Siro Badon, Chair of Assocalzaturifici: “To get through this difficult period we need to invest in ourselves and in our skills. It is essential to train new professionals that are able to innovate Italian footwear manufacturing companies”
THE ITALIAN FOOTWEAR INDUSTRY: IN THE FIRST HALF OF 2019 EXPORTS INCREASED BY +7.1% IN VALUE
Exports are the only positive note within the sector, even though volumes decreased. On the employment front the number of companies and the industry workforce continue to fall: -119 footwear manufacturers (including both industrial and craft operators), which amounts to a -2.6% reduction, and 492 less workers (-0.7%) compared to December 2018.
Italian footwear appeals to foreign markets: in the first six months of 2019 Italian exports for the sector increased significantly by +7.1% in value (the average price is now 47.55 Euro/pair, +8.2%). This figure comes from the report on the Italian Footwear Industry–First half of 2019 – that was prepared by the Confindustria Moda Research Centre for Assocalzaturifici. The snapshot to emerge from the sectoral report reveals that, despite the performance of exports, certain difficulties still remain due primarily to chronically weak domestic consumption – after a decade of slow decline, in the first half of this year the reduction in household spending intensified (-3.7% in quantity, with much more negative trends for traditional retail). To this we must add the climate of uncertainty at an international level: from the probable continuation of trade tensions and protectionist approaches, to the slowdown of major economies (foremostly China and Germany), through to the lack of a recovery in key markets for certain footwear manufacturing districts. These include Russia where, after a trend reversal in 2018, we are once again seeing reductions of over 15%, and then we have the uncertainties over the timing and mechanics of Brexit, with the danger of a “no deal” still looming large. “To get through this difficult period we need to invest in ourselves and in our skills – states Siro Badon, Chair of Assocalzaturifici –. It is essential to train new professionals that are able to innovate Italian footwear manufacturing companies and fully espouse our tradition and the standards of excellence that characterise our production. Training, combined with targeted internationalisation strategies and important trade fair events like Micam, is the concrete response through which we can kick-start the process of relaunching Italian footwear and confirm our global leadership. The sector is crucial for our economy and can be a driver for Italian industry as a whole“.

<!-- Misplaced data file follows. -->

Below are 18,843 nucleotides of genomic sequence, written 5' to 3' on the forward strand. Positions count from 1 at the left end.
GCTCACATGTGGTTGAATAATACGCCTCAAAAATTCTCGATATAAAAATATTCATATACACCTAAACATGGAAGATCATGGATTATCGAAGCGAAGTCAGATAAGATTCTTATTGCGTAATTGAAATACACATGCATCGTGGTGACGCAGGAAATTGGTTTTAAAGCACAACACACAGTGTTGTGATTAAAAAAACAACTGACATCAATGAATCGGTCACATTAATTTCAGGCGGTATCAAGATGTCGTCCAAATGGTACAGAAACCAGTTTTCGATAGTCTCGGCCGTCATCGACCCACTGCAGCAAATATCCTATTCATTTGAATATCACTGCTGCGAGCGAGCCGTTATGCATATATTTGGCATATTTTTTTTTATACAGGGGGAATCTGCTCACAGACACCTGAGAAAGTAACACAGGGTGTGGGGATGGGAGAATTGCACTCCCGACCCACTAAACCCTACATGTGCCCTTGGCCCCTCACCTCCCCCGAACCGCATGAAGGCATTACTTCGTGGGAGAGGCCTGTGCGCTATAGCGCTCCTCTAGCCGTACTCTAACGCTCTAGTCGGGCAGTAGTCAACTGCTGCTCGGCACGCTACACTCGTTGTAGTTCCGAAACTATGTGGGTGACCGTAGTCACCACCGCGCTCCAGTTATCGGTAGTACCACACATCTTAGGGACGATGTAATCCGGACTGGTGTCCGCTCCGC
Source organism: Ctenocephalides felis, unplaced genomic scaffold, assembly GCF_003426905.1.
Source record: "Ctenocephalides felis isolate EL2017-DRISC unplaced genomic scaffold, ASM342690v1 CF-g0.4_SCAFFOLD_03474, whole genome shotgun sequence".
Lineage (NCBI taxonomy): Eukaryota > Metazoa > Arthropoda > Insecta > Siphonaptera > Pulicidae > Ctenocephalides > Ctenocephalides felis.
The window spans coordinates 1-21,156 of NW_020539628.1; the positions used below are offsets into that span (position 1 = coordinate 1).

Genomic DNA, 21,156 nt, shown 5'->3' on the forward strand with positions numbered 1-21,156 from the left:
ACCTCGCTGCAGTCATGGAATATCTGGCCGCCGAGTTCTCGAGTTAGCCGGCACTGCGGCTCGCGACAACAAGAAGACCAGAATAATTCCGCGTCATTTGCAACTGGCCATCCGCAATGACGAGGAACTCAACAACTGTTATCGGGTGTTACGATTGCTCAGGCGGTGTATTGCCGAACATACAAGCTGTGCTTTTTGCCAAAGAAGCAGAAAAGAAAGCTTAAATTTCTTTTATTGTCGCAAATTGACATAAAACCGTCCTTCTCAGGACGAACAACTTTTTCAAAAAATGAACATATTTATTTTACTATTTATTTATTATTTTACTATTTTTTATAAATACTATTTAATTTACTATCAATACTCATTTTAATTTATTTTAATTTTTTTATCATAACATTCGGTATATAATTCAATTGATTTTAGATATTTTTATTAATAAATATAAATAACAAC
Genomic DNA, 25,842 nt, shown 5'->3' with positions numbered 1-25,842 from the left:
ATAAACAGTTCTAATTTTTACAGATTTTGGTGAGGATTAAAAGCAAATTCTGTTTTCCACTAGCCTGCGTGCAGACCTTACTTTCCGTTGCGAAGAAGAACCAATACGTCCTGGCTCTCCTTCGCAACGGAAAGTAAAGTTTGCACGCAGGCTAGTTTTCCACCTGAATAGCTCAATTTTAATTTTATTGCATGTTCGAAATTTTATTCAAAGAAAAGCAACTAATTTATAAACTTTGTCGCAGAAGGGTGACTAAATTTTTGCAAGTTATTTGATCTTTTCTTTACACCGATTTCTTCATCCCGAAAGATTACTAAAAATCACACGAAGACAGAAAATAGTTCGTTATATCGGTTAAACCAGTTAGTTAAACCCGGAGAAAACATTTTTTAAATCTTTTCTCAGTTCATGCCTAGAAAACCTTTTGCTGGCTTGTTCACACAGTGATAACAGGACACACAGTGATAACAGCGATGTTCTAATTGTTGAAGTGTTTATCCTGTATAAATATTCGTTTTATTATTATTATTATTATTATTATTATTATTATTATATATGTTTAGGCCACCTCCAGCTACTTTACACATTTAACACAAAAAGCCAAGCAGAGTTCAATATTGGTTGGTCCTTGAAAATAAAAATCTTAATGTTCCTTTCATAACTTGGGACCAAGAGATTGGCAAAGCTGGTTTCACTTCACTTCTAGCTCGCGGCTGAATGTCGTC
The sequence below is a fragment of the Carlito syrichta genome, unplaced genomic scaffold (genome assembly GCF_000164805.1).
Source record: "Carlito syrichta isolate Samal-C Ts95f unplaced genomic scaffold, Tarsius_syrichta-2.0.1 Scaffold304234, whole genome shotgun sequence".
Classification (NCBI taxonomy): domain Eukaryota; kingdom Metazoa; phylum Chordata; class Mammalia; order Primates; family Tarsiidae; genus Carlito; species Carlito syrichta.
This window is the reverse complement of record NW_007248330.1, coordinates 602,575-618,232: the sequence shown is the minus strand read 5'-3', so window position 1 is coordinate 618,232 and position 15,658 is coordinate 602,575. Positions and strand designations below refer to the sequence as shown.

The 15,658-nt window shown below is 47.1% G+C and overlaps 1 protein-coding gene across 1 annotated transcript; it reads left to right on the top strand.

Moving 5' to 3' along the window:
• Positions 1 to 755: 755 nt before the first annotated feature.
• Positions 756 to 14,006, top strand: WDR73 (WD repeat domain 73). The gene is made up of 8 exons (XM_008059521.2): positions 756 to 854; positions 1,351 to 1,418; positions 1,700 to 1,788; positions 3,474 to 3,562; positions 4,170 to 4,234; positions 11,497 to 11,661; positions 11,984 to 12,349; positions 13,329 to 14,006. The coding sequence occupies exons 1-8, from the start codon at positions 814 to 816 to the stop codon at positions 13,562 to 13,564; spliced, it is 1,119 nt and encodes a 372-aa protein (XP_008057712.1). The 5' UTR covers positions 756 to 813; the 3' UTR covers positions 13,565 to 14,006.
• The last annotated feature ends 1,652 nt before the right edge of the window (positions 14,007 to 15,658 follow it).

The evolution of foreign sales, that was positive overall and led to a significant consolidation in the trade surplus for the first 6 months of the year (+10.7%), actually conceals acute differences in company performances. Indeed, alongside outstanding results for many international luxury brands, which a large number of companies operate for as subcontractors (as demonstrated by the significant increases in trade flows towards Switzerland – a traditional logistics and distribution hub for major brands – and France), there is also a fairly significant number of companies still struggling to get back on track and experience positive trends. There is no shortage of expanding markets (with double-figure increases in value for North America and the Far East), but these increases are often accompanied by reductions in volume (of almost -4% for the US and Canada; more limited decreases, -1.1%, for countries in the Far East, with Japan faring poorly).
Specifically, production fell by -2.3% in volume, although smaller companies in the sample that was surveyed (i.e. those with turnover of less than 15 million) experienced reductions of -4.5%, while in terms of domestic consumption the only segment to perform positively was sports shoes/sneakers (+0.8% quantity and +2.9% in value), with significant decreases for “classic” footwear for men and women (-9.5% and -8.3% in volume respectively). With regard to sales channels, online sales continue to increase (+10.3% in volume and +17.3% in expenditure), accounting for 11% of the total volume of sales in the period, while performance was poor for traditional retail (-11% in pairs sold, with a reduction of almost 16% in expenditure) and itinerant traders (with reductions in the region of -14%).
In terms of employment, the reduction in the number of companies and the industry workforce continued: the first half of 2019 closed with a balance of – 119 footwear manufacturers (including both industrial and craft operators), which amounts to a -2.6% reduction, and 492 less workers (-0.7%) compared to December 2018. These reductions are even more severe if we also factor in – in addition to footwear manufacturers – producers of components (-75 companies and -493 workers). Therefore, on the whole, we have 194 less companies and 985 less workers compared to the end of 2018. In geographical terms, there were reductions in the number of companies for all seven of the main footwear manufacturing regions, with the sole exception of Lombardy (+13 units). In terms of the workforce, there were increases in Tuscany (+117 workers) and Puglia. As was the case in 2018, Marche is the region that fared worst, in terms of both production units (-95) and number of workers (-1164). Veneto ended the first half of the year with a reduction of 30 companies, considering footwear manufacturers and component producers, and a small reduction in its workforce (-20 workers compared to the end of 2018). The number of active companies in Emilia Romagna and Campania fell by 12 and 6 units respectively, with a corresponding loss of 149 and 128 jobs. The workforce in Lombardy fell by 57 units (-0.8%). Finally, in the first 6 months of the year authorised wage support hours for companies in the leather supply chain increased by 27.1% to almost 4 million hours.